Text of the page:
FoodTravel & Day Trips

What It’s Like to Use a Robot Barista

If you’re flying out of San Francisco International Airport (SFO) and heading through Terminal 3, you now have a new option to skip the morning coffee rush: purchase a latte prepared and served by a robot.

CafeX, a robotic barista company, has a robot coffee shop kiosk right past security at Terminal 3. The Bay Area Telegraph recently tested it out.

How Barista Robots Work

To begin the robot coffee process, users scan a QR code and place an order through their mobile phone. Coffee options from CafeX’s robot baristas include the standard coffee shop fare, like lattes, espressos and matcha drinks. We ordered a double espresso, which cost $4. That’s a lot, but not out of line with San Francisco coffee prices.

As soon as an order comes in, the CafeX robot leaps into action. The barista itself is a robot arm inside of a glass case, surrounded by the trappings of a coffee shop: espresso machines, bags of fancy tea, a cold brew coffee tap and the like.

The arm swings around to grab a cup, placing it under the espresso machine. The machine switches on, pouring out the brew. As the drink is prepared, the arm takes a moment to wave to you, the customer. It’s a nice and amusing touch.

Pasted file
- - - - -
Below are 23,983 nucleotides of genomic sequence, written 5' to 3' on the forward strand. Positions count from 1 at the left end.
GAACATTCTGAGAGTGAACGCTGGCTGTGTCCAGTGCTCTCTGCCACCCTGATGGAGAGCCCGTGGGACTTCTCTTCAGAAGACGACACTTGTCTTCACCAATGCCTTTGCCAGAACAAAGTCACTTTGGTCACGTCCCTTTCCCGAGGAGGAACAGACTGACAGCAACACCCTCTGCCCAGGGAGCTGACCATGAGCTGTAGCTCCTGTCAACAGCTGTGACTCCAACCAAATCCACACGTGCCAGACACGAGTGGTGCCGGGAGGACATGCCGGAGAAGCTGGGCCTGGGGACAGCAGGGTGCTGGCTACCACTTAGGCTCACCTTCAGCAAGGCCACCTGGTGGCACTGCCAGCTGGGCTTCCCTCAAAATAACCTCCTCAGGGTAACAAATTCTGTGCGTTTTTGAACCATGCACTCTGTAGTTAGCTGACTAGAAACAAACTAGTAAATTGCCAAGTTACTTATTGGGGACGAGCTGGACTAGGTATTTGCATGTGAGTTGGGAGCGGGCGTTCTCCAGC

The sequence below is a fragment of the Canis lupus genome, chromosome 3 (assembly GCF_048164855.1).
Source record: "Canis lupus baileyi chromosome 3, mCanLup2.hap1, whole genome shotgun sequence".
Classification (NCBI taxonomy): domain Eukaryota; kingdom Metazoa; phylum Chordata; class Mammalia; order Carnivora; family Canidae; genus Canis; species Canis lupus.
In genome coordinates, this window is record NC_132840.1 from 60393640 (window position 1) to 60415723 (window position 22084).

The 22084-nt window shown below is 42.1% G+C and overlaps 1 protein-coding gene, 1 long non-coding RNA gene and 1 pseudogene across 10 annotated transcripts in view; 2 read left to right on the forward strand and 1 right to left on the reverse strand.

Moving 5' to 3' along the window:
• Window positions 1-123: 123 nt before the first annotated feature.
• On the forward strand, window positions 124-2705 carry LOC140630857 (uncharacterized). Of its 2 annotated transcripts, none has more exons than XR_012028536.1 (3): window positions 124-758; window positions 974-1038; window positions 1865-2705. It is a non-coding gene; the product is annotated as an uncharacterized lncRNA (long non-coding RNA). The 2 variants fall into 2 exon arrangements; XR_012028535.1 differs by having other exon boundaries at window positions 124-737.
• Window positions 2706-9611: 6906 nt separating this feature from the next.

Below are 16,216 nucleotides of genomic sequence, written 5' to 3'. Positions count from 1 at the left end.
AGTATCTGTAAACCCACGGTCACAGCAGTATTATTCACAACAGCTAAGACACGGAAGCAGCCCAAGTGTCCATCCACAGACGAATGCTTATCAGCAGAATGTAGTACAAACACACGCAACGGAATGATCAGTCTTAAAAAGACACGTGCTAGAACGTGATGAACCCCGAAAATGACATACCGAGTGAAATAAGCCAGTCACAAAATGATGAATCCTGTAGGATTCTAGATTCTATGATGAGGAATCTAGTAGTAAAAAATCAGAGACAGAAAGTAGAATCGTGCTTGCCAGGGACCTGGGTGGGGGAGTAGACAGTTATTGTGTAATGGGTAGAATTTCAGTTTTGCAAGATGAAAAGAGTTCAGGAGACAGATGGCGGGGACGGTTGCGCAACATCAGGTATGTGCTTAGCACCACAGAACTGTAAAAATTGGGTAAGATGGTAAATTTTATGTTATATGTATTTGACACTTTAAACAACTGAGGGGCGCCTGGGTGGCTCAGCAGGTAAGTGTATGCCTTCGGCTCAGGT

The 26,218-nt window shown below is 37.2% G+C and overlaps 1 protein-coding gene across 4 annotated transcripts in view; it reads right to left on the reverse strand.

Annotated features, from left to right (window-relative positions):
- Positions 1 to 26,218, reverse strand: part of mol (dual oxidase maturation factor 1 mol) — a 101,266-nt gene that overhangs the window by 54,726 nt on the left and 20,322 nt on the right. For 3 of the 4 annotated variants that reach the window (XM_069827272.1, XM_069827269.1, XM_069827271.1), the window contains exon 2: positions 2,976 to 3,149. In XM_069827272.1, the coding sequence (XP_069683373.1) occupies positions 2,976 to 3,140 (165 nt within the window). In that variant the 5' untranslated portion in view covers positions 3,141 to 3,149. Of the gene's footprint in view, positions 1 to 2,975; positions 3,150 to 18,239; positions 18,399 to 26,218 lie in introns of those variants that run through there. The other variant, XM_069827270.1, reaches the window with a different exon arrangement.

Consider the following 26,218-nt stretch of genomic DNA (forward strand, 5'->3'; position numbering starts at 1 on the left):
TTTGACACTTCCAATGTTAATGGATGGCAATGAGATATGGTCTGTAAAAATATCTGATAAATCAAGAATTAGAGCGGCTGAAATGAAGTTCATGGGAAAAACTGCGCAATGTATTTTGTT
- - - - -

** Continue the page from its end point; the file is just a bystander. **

The arm then rapidly grabs the finished coffee drink, plunking it down on a little display shelf inside the kiosk. When you’re ready to take your drink, you press a button with your name on a tablet on the kiosk. The arm grabs your drink and gives it a final swirl to mix it up. It then plunks the drink down inside a compartment with a door, which opens and allows you to grab your coffee.

When we ordered, the whole process took about 1 minute. The CafeX robot barista can make multiple drinks at a time, which provides speed advantages. “This thing is going to take our jobs,” a woman remarked as we ordered.

How is the Coffee?

The most remarkable thing about ordering from a robot barista? The coffee was delicious! We expected that the experience would be mostly about the novelty, but the espresso brewed by the CafeX robot was strong, flavorful and fresh. It could easily compete with fancy espresso from a bespoke SF cafe.

It was also surpassingly convenient. On a busy Thursday morning, the lines at a nearby Peet’s Coffee ran all the way down the terminal. The line at CafeX was just a few people.

We walked away surprised by the quality and practicality of coffee robots. CafeX’s robot brought us the caffeine kick we needed quickly and without fuss. Now if only CafeX could somehow robotify United’s boarding process, we’d be set!

Thomas Smith

Thomas Smith is a food and travel photographer and writer based in the San Francisco Bay Area. His photographic work routinely appears in publications including Food and Wine, Conde Nast Traveler, and the New York Times and his writing appears in IEEE Spectrum, SFGate, the Bold Italic and more. Smith holds a degree in Cognitive Science (Neuroscience) and Anthropology from the Johns Hopkins University.

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